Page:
A white man with a history of racial provocations and confrontations with police ambushed and fatally shot two white Des Moines-area officers in separate attacks Wednesday as they sat in their patrol cars, authorities said.
Police took 46-year-old Scott Michael Greene into custody hours after the killings and less than three weeks after he argued with officers who removed him from a high school football game where he had unfurled a Confederate flag near black spectators.
Greene flagged down a state Department of Natural Resources employee in a rural area west of Des Moines, identified himself and asked that the employee call 911. Sheriff's deputies and state patrol officers responded and took him into custody.
He's suspected in the early morning slayings of 24-year-old Justin Martin, who had been with the force in the suburb of Urbandale since 2015, and 39-year-old Sgt. Anthony Beminio, who joined the Des Moines department in 2005.
The first officer was found dead at around 1:06 a.m. CT in Urbandale, a suburb of the Iowa city which has its own force, police said in a statement. The second officer's body was located in Des Moines at 1:26 a.m., it added.
The shootings happened less than 2 miles apart, and both took place along main streets that cut through residential areas. The officer died shortly after being taken to hospital.
Police said during a news conference that they were not aware that the suspect has a criminal record, though Iowa corrections records show Greene was twice on probation for serious misdemeanors. The probations ended in 1992 and 2015.
Court records show Greene was jailed and charged with interference with official acts after resisting Urbandale police officers trying to pat him for a weapon on April 10, 2014. An Urbandale officer described him as hostile and combative. He entered a guilty plea and was fined.
Two days later Urbandale police were called to answer a complaint of harassment at the apartment complex where Greene lived. The complaint said he threatened to kill another man during a confrontation in the parking lot. He was charged with harassment.
He pleaded guilty and received a suspended jail sentence and a year of probation. Court records show he completed a substance abuse and psychological evaluation.
Greene was taken into custody by the Dallas County Sheriff's Office, police said at about 10:30 a.m. Dallas County is immediately west of Polk County, where Des Moines and Urbandale are located. Officials plan to take Greene back to the Des Moines Police Department for further questioning, Scott said.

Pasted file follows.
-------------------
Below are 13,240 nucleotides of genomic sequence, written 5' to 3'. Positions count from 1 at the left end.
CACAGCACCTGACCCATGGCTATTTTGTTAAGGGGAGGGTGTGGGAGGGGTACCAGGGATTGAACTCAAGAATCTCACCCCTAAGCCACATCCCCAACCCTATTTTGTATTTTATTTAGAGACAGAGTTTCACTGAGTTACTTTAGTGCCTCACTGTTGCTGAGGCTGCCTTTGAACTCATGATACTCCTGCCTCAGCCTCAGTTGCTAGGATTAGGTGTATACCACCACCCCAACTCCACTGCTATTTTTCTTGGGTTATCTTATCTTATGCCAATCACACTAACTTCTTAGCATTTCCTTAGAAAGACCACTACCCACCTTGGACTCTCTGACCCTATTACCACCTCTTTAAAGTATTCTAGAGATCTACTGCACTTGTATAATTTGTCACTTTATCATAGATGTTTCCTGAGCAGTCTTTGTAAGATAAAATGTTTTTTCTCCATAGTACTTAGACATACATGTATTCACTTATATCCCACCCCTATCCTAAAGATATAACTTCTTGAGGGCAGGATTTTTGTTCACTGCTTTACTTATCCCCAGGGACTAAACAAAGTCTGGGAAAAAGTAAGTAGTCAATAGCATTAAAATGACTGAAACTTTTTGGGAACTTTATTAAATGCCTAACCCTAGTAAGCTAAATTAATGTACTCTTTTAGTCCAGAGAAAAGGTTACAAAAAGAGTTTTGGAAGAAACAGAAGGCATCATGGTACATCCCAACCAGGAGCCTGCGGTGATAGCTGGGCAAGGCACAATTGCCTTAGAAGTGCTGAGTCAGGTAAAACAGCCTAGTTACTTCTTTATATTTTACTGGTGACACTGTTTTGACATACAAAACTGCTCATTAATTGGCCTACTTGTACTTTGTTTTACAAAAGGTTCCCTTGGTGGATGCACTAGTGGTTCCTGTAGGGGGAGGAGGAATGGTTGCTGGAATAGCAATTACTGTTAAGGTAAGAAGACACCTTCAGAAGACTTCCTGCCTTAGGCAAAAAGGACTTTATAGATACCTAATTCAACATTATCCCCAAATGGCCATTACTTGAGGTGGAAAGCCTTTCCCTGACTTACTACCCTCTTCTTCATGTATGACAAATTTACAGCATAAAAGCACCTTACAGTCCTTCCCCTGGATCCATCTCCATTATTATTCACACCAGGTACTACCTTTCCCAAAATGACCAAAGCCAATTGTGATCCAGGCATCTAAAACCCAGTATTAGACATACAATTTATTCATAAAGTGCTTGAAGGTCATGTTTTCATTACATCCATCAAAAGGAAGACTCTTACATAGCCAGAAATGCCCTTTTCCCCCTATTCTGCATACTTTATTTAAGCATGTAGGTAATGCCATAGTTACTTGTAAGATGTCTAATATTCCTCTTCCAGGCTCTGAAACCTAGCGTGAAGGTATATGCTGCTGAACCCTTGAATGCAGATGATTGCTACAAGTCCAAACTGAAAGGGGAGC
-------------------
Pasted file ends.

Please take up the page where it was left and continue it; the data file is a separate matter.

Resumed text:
Parizek, who stopped briefly during a news conference as he worked to control his emotions, also said the shootings left a pall over the department.
"Imagine that you lost a friend or family member," Parizek said. "That's the only way I can describe it."
He said, "these were our friends. These were our co-workers."
The shootings follow a spate of police killings, including ambushes of officers in Dallas and Baton Rouge, Louisiana. Five officers were killed in Dallas on July 7 and three were killed later that month in Baton Rouge.
Attorney General Loretta Lynch said at a Veteran's Day ceremony Wednesday that the Justice Department will support state and local authorities as they investigate the killings.
"This tragic incident is yet another reminder of the tremendous dangers that law enforcement officers face each and every day," Lynch said. "The men and women in law enforcement deserve our gratitude and our respect. And more than that, they deserve our support."
Presidential candidates Hillary Clinton and Donald Trump both expressed support for the victims' families on Twitter.
Urbandale Sgt. Chad Underwood said he believes this is the first time an officer in his department has been shot in the line of duty, while Wednesday marked the first time a Des Moines police officer has been shot and killed on duty since 1977, when two died in separate incidents months apart, according to the Iowa Department of Public Safety.
"Des Moines is not a big city. We all know each other. We're heartbroken. There's really no words at times like this," Parizek said.